The Chicagoist Interview: Jazz Institute of Chicago Executive Director Lauren Deutsch
By Chuck Sudo in Arts & Entertainment on Sep 2, 2011 4:30PM
The Chicago Jazz Festival kicked off yesterday at the Cultural Center and with a performance in Millennium Park by pianist Randy Weston and the Chicago Jazz Ensemble, playing arrangements by Melba Liston.
The one constant since the festival's inception in 1979 has been the programming. In the hands of the Jazz Institute of Chicago, the festival's programming has long ascribed to the non-profit organization's 42-year-old mission of recognizing all forms of the music and that it should be equally represented in whatever they do.
Since current Executive Director Lauren Deutsch was appointed in 1996, JIC has launched the JazzCity concert series with the Park District, bringing the best jazz musicians in Chicago to the city's neighborhoods. The Jazz Links education program has evolved from musician residencies in public high schools to a summer camp jazz band teachers and a Student Council whose members perform around the city. The Chicago Composers Project, initiated by JIC with the American Composers Forum, created collaborative compositions with residents of the city's communities.
This year was a particularly tense year for JIC with programming Jazz Fest, given the fiscal realities of the city budget and the possibility Jazz Fest and the city's other music festivals would have been privatized floated by former Mayor Richard M. Daley. "We took a bet (this year's festival) would happen," Deutsch said. "What we've learned after 33 years and now six mayors is that we're in no position to control how the festival will be produced. We just wanted to be ready, whatever the decision (from City Hall) may have been."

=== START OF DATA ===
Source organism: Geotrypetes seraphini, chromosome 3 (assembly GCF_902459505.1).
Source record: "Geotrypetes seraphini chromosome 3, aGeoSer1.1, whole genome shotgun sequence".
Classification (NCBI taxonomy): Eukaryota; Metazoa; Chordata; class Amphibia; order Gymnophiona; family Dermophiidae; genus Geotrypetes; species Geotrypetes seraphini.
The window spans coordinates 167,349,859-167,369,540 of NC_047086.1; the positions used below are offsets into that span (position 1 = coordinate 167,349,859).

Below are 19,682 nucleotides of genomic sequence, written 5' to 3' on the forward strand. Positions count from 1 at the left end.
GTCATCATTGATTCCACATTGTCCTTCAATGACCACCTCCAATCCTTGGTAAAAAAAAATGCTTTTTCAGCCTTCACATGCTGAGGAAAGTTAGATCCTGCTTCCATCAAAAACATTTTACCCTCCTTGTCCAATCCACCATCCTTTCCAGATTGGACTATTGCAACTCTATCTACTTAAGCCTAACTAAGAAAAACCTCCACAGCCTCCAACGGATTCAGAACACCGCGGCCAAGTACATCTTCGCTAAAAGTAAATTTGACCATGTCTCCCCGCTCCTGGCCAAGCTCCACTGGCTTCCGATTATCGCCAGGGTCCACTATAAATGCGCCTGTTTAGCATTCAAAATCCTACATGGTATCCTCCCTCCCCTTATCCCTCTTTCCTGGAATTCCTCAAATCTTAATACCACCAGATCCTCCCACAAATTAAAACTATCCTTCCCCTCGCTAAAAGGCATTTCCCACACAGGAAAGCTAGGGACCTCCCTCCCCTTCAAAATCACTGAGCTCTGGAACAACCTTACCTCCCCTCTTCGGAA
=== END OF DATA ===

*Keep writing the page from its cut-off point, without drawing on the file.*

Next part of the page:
I had a chance to speak with Deutsch prior to Jazz Fest about working with the city, the work of JIC and what artists she's personally looking forward to seeing at this year's festival.
Chicagoist: How soon after last year's Jazz Fest did JIC begin discussing this year's lineup?
Lauren Deutsch: We started last October and had the lineup finalized by March. When the city announced there would be a Jazz Festival this year, we were ready to hit the ground running.
C: With a new mayoral administration and with the Department of Cultural Affairs and Mayor's Office of Special Events now rolled into one department, have there been any growing pains, so to speak?
LD: Not at all. We've had a long relationship with (Department of Cultural Affairs and Special Events Commissioner) Michelle Boone going back to the Chicago Jazz Partnership when she was at the Joyce Foundation. She's a huge supporter of the music and said she would make sure the mayor comes to the events we have programmed.
C: How does the festival programming committee come to a balance between securing the artists for the festival that bring in the casual listeners of jazz music with people who are orthodox in what sub-sects of jazz they'll be willing to listen?